1. MOST important, writing an outstanding resume will spell out your marketing message. Think broadly about the type of job you want. Consider the specific organization where you want to work. Then clarify your thinking by writing down a clear and succinct presentation of your Unique Value Proposition (UVP) targeted to a job category or company. When done, you'll have a plan to drill so you present yourself more articulately at a meeting to discuss a job.

Most job-hunters wing it when they speak with a hiring manager. They don’t take the time to write down why they’re the best candidate. By using your resume as your marketing plan, you’ll stay on message.

Forget ATSs and interviews. Write an outstanding resume so you have complete clarity about the value you'll deliver to an organization. And so you can communicate that value with confidence.

Does your resume give you clarity about how to sell your UVP?

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How to Put an Amazing Job in Your Destiny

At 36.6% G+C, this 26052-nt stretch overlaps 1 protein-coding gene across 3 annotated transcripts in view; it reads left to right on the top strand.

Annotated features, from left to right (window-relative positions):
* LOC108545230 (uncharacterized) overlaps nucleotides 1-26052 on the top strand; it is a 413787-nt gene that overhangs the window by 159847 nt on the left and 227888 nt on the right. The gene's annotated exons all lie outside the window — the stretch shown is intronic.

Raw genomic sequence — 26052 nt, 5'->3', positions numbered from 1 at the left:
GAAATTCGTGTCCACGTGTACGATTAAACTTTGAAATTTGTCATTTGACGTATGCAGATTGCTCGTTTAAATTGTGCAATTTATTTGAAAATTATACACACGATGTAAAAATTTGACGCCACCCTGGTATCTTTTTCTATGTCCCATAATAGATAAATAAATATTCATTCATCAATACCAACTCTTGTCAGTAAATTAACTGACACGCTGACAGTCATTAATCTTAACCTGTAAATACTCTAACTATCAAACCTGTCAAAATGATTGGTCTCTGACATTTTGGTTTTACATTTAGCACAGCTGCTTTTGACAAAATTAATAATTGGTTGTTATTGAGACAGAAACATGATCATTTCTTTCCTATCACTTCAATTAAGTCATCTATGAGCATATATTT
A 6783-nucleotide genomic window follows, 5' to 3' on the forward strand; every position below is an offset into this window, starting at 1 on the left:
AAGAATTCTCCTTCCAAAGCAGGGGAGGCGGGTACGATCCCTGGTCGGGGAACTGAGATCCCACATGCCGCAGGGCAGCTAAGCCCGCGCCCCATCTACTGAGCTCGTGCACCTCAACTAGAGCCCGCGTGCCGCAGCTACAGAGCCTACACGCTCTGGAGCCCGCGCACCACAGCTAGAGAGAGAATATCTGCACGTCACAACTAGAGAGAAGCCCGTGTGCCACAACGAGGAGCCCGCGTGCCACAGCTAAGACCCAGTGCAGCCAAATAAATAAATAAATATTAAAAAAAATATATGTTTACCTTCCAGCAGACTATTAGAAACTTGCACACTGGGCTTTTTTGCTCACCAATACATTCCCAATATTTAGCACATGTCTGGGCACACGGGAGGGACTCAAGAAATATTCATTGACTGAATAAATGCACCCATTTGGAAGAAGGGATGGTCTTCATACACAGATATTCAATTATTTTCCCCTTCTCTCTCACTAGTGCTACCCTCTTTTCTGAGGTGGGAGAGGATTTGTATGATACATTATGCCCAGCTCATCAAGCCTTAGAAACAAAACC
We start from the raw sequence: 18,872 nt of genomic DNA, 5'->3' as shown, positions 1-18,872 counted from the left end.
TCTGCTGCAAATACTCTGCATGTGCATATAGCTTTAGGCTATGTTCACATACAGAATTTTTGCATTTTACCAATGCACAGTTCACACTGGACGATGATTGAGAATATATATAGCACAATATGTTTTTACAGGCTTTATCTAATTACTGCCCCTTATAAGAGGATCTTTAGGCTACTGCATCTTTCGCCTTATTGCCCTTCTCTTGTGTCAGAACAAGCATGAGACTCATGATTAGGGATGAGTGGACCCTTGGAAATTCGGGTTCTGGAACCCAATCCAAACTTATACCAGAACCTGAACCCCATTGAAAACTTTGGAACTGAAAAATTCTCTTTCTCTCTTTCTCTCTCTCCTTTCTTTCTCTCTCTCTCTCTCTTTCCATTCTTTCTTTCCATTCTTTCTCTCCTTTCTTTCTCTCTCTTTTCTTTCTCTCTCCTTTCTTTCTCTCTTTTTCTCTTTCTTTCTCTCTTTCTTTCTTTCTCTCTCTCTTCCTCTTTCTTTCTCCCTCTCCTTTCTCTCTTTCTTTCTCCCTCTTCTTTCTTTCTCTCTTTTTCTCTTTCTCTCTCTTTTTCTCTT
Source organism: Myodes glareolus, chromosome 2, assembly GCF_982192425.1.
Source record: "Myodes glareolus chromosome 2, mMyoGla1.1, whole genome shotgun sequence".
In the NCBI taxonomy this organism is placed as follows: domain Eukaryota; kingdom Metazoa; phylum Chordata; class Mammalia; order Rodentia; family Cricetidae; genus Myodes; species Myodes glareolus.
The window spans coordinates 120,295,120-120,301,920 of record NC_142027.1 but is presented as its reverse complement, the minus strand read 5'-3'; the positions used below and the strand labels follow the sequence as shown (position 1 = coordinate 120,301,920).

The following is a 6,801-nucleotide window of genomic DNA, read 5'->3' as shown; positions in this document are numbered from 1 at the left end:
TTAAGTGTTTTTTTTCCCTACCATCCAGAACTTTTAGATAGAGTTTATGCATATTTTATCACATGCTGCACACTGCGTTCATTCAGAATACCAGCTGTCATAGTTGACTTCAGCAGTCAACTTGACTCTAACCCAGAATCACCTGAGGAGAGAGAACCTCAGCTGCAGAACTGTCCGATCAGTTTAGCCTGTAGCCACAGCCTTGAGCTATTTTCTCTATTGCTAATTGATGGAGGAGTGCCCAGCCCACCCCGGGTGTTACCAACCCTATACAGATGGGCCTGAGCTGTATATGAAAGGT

Unlock Your Edge with This Proven Breakthrough Quality

2 minutes to read

When you meet with a hiring manager, do you KNOW you’re the best candidate for the job? Think about it. How would you feel when choosing a surgeon? If the doctor didn’t show the self-confidence that comes from being the best, would you want him operating on you? Of course not. The stakes are too high. Employers think the same way. A company will only risk choosing a lesser candidate if it can underpay him.

How to Put an Amazing Job in Your Destiny

Why Self-Confidence Matters

RABS! How can you suggest such vanity?! Good question. But if you’re the best candidate it’s not conceited to say so. When the message is true, modesty comes from the way you send it.

The most admirable athletes combine two qualities:

  • An obsessive desire to excel.
  • Humility about their accomplishments.

Look at the 10 greatest basketball players of all time. All fit this model. None are braggarts. Even when Lebron James declared himself the best player in the world, he conveyed no bravado.

Right now say out loud, “I’m the best candidate for this job.” Do you sound as certain and matter-of-fact as Lebron James? Anything less and you send the message, “Choose somebody else.” If you don’t have the self-knowledge and confidence, where will the hiring manager get it?